That included harm to themselves. A massive industrial refrigerator dangled by a couple conduits from the unstable rubble above them.

“Allen,” Amy asked several times, “do you think you guys are going to be able to get me out.”

“We’re going to do our best,” he told her every time.

That wasn’t necessarily a comfort to Amy — and it would be the source of ribbing for years to come — but Allen wanted to be honest. At first, he wasn’t sure that they would be able to free her. But the longer they worked, the more confident he was.

One of the main reasons was Amy’s attitude.

People who Allen helped as a firefighter were often scared, and Amy was, too. But he could also sense her positive attitude. The way she talked to him. The way she answered questions. She wanted to live.

More than six hours after the bomb exploded, Allen and his crew freed Amy from the rubble. She had been bent over and upside down for so long that her pain was intense as they lifted her out.

Then, she got her first look at what was around her. From hearing the panicked voices and sometimes profanity-laced conversations of other rescuers, she knew the situation was bad. But seeing it was something else entirely.

“This isn’t real,” she thought as she lay on a body board being carried to a waiting ambulance.

Not long after, Allen walked out of the building with his crew. The spring day that had dawned warm and sunny had turned cold and drizzly.

“What happened to this day?” he thought.

A little over a month later, Amy and Allen reunited. On the day of the bombing, they’d talked about many things, and at one point, Amy made Allen a promise.

“I will make you cookies if you get me out alive,” she told him.

She delivered them to the fire station. There were hugs. There were smiles. There were laughs. There might’ve even been promises to keep in touch.

But for the better part of 20 years, Amy and Allen never saw each other. They became friends on Facebook, so they kept track of one another.

Amy got married, had a son, lost nearly 200 pounds, and started running and biking, fulfilling a promise to God that she wouldn’t live her life the same if she got out of the Murrah Building alive. Allen continued fighting fires and saving lives, added some grandkids to his brood, then retired from the fire department. But their paths never crossed.

Then last April, Amy was running the half marathon at the Memorial Marathon and she started thinking about Allen. It was around mile eight — Amy jokes that’s about the time runners start concocting ideas that they believe are brilliant but in reality are nuts — and she started considering the significance of the 2015 race. It would be the 20th anniversary of the bombing and the 15th anniversary of the Memorial Marathon.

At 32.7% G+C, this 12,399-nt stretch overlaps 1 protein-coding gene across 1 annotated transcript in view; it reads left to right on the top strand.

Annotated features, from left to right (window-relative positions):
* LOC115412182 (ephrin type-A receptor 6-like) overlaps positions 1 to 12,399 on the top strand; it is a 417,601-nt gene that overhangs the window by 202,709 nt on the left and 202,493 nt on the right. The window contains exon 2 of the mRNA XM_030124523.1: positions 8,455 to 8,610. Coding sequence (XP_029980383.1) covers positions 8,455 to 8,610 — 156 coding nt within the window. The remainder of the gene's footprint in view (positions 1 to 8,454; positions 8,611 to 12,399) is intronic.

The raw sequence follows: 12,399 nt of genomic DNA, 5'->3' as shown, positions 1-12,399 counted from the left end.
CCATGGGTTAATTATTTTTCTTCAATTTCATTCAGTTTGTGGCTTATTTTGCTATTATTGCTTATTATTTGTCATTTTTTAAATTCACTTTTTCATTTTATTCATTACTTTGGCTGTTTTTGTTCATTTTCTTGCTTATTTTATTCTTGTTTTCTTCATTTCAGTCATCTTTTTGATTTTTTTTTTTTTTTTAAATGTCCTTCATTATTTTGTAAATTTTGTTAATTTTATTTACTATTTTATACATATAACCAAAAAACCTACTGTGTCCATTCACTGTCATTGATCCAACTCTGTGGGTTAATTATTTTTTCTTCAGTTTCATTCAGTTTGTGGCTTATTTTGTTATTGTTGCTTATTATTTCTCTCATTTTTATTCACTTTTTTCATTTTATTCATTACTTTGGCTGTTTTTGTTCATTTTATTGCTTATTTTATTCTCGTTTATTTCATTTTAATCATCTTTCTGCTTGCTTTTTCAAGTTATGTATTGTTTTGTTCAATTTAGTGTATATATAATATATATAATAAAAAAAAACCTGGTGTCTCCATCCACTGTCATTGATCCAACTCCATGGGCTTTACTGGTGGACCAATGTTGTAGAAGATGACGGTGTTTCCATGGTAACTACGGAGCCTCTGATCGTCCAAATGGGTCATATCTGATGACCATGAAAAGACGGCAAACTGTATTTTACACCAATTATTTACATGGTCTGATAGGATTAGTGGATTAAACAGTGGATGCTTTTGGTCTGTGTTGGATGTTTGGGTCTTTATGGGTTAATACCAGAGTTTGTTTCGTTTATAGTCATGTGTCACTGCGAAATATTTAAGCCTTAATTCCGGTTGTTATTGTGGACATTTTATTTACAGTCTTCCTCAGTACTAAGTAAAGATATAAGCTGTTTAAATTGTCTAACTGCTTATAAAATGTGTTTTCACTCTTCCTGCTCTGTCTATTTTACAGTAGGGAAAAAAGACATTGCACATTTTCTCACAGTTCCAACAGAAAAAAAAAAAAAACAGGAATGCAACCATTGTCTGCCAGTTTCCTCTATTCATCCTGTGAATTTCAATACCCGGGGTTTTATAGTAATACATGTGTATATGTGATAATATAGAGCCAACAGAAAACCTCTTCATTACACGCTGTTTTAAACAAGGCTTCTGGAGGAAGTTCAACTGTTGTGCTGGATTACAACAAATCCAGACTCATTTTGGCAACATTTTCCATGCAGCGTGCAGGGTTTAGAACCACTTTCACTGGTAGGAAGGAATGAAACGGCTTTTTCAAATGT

“Wouldn’t it be cool if Allen, if my rescuer, could run this with me?” she thought. “Wouldn’t it just be awesome?”

She started to tear up as she thought about it.

Not long after the race, Amy sent Allen a message.

“Do you think there are any rescuers who would want to run the half marathon with me?” she asked.

Allen was the only one who agreed.

“Hello, where are the others?” Amy said, a twinkle in her eye.

“I contacted all of them,” Allen said, trying to explain. “A lot of them are involved with family … ”

Amy cut him off.  “They’re losers,” she deadpanned.

Together, Amy and Allen laughed as they sat side by side recently in a conference room at Allegiance Credit Union, formerly known as the Federal Employees Credit Union. Their laughter was that of mutual understanding — people who choose to run 13.1 miles might actually be the insane ones.

Seriously, though, Allen thought the idea of running the half marathon with Amy was a good one as soon as she proposed it. His son had run the full marathon before, so Allen had seen the course and experienced the finish line.

He can’t wait to run that course and cross that line himself.

Amy has done the half several times at the Memorial Marathon, but crossing the finish line this year will be different because Allen will be running. Their paths crossed so many Aprils ago, but now, their paths will be the same once again.

“I don’t have cookies this time,” Amy said, that twinkle back in her eye. “This time, I’m going to make him run with half marathon with me.”

At that, Amy and Allen were laughing again.

They know that running 13.1 miles won’t be easy. It will be physically demanding. It will be mentally challenging. But they won’t be alone. They will have the memory of those who were killed. They will have the strength of those who were affected.

And, of course, they will have each other.

This entry was posted in 9/11 Community. Bookmark the permalink.